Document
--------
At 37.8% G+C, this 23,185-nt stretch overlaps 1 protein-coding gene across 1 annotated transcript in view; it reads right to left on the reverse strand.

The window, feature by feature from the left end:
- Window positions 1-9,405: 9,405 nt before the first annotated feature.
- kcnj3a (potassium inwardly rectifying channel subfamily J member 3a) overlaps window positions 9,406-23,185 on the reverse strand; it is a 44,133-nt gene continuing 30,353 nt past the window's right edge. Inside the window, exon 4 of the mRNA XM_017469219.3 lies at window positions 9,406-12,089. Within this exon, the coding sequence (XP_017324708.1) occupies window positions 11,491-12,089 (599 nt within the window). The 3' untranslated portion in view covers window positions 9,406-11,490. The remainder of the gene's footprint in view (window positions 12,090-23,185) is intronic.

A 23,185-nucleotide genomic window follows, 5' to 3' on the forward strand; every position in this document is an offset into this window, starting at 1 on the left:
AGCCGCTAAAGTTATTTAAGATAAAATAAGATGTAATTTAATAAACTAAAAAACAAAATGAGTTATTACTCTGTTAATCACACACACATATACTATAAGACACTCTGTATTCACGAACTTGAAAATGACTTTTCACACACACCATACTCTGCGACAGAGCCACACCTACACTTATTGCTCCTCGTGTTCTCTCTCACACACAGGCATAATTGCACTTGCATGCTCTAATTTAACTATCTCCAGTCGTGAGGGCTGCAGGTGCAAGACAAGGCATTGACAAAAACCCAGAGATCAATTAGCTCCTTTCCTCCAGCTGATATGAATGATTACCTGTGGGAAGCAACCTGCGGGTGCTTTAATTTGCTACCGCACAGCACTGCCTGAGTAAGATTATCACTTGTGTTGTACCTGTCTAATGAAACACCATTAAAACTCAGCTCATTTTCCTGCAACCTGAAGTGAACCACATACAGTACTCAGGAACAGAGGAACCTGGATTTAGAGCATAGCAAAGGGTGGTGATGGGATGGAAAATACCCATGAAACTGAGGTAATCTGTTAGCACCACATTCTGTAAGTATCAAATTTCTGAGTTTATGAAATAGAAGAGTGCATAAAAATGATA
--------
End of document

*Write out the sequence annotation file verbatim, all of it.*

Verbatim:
At 37.8% G+C, this 23,185-nt stretch overlaps 1 protein-coding gene across 1 annotated transcript in view; it reads right to left on the reverse strand.

The window, feature by feature from the left end:
- Window positions 1-9,405: 9,405 nt before the first annotated feature.
- kcnj3a (potassium inwardly rectifying channel subfamily J member 3a) overlaps window positions 9,406-23,185 on the reverse strand; it is a 44,133-nt gene continuing 30,353 nt past the window's right edge. Inside the window, exon 4 of the mRNA XM_017469219.3 lies at window positions 9,406-12,089. Within this exon, the coding sequence (XP_017324708.1) occupies window positions 11,491-12,089 (599 nt within the window). The 3' untranslated portion in view covers window positions 9,406-11,490. The remainder of the gene's footprint in view (window positions 12,090-23,185) is intronic.

A 23,185-nucleotide genomic window follows, 5' to 3' on the forward strand; every position in this document is an offset into this window, starting at 1 on the left:
AGCCGCTAAAGTTATTTAAGATAAAATAAGATGTAATTTAATAAACTAAAAAACAAAATGAGTTATTACTCTGTTAATCACACACACATATACTATAAGACACTCTGTATTCACGAACTTGAAAATGACTTTTCACACACACCATACTCTGCGACAGAGCCACACCTACACTTATTGCTCCTCGTGTTCTCTCTCACACACAGGCATAATTGCACTTGCATGCTCTAATTTAACTATCTCCAGTCGTGAGGGCTGCAGGTGCAAGACAAGGCATTGACAAAAACCCAGAGATCAATTAGCTCCTTTCCTCCAGCTGATATGAATGATTACCTGTGGGAAGCAACCTGCGGGTGCTTTAATTTGCTACCGCACAGCACTGCCTGAGTAAGATTATCACTTGTGTTGTACCTGTCTAATGAAACACCATTAAAACTCAGCTCATTTTCCTGCAACCTGAAGTGAACCACATACAGTACTCAGGAACAGAGGAACCTGGATTTAGAGCATAGCAAAGGGTGGTGATGGGATGGAAAATACCCATGAAACTGAGGTAATCTGTTAGCACCACATTCTGTAAGTATCAAATTTCTGAGTTTATGAAATAGAAGAGTGCATAAAAATGATA